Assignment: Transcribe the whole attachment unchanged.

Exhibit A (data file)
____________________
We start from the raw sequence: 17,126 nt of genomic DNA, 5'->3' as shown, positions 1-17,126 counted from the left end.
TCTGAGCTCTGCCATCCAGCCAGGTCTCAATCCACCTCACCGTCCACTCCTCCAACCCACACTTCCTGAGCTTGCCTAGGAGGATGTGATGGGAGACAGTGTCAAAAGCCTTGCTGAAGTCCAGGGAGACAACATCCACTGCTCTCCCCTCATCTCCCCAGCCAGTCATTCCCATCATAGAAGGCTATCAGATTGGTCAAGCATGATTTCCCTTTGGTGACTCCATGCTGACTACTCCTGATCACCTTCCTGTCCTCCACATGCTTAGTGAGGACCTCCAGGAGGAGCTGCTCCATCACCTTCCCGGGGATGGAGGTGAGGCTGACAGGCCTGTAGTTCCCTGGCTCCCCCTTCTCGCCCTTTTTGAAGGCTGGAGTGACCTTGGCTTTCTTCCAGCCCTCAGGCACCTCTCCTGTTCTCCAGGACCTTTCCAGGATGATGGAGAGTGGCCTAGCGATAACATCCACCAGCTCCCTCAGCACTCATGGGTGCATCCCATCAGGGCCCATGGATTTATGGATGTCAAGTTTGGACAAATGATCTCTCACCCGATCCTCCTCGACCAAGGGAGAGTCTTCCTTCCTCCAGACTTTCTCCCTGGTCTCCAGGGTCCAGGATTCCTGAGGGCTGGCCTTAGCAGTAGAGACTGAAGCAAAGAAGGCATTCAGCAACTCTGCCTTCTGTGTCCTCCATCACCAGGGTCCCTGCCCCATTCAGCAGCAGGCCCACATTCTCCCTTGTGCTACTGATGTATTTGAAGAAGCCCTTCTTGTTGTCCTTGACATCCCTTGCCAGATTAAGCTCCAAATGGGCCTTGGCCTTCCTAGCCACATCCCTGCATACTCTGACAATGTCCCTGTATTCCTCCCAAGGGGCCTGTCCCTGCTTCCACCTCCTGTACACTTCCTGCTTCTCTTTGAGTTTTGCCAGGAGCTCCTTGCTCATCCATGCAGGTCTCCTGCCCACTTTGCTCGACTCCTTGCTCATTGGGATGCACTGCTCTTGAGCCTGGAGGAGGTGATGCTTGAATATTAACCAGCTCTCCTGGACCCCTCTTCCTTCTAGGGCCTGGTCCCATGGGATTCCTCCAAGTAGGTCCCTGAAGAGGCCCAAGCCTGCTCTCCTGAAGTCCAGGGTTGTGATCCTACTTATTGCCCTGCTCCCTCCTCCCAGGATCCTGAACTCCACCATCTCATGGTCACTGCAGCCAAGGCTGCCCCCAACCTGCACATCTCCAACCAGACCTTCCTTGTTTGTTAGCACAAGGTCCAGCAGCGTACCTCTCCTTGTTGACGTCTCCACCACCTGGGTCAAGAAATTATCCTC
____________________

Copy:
We start from the raw sequence: 17,126 nt of genomic DNA, 5'->3' as shown, positions 1-17,126 counted from the left end.
TCTGAGCTCTGCCATCCAGCCAGGTCTCAATCCACCTCACCGTCCACTCCTCCAACCCACACTTCCTGAGCTTGCCTAGGAGGATGTGATGGGAGACAGTGTCAAAAGCCTTGCTGAAGTCCAGGGAGACAACATCCACTGCTCTCCCCTCATCTCCCCAGCCAGTCATTCCCATCATAGAAGGCTATCAGATTGGTCAAGCATGATTTCCCTTTGGTGACTCCATGCTGACTACTCCTGATCACCTTCCTGTCCTCCACATGCTTAGTGAGGACCTCCAGGAGGAGCTGCTCCATCACCTTCCCGGGGATGGAGGTGAGGCTGACAGGCCTGTAGTTCCCTGGCTCCCCCTTCTCGCCCTTTTTGAAGGCTGGAGTGACCTTGGCTTTCTTCCAGCCCTCAGGCACCTCTCCTGTTCTCCAGGACCTTTCCAGGATGATGGAGAGTGGCCTAGCGATAACATCCACCAGCTCCCTCAGCACTCATGGGTGCATCCCATCAGGGCCCATGGATTTATGGATGTCAAGTTTGGACAAATGATCTCTCACCCGATCCTCCTCGACCAAGGGAGAGTCTTCCTTCCTCCAGACTTTCTCCCTGGTCTCCAGGGTCCAGGATTCCTGAGGGCTGGCCTTAGCAGTAGAGACTGAAGCAAAGAAGGCATTCAGCAACTCTGCCTTCTGTGTCCTCCATCACCAGGGTCCCTGCCCCATTCAGCAGCAGGCCCACATTCTCCCTTGTGCTACTGATGTATTTGAAGAAGCCCTTCTTGTTGTCCTTGACATCCCTTGCCAGATTAAGCTCCAAATGGGCCTTGGCCTTCCTAGCCACATCCCTGCATACTCTGACAATGTCCCTGTATTCCTCCCAAGGGGCCTGTCCCTGCTTCCACCTCCTGTACACTTCCTGCTTCTCTTTGAGTTTTGCCAGGAGCTCCTTGCTCATCCATGCAGGTCTCCTGCCCACTTTGCTCGACTCCTTGCTCATTGGGATGCACTGCTCTTGAGCCTGGAGGAGGTGATGCTTGAATATTAACCAGCTCTCCTGGACCCCTCTTCCTTCTAGGGCCTGGTCCCATGGGATTCCTCCAAGTAGGTCCCTGAAGAGGCCCAAGCCTGCTCTCCTGAAGTCCAGGGTTGTGATCCTACTTATTGCCCTGCTCCCTCCTCCCAGGATCCTGAACTCCACCATCTCATGGTCACTGCAGCCAAGGCTGCCCCCAACCTGCACATCTCCAACCAGACCTTCCTTGTTTGTTAGCACAAGGTCCAGCAGCGTACCTCTCCTTGTTGACGTCTCCACCACCTGGGTCAAGAAATTATCCTC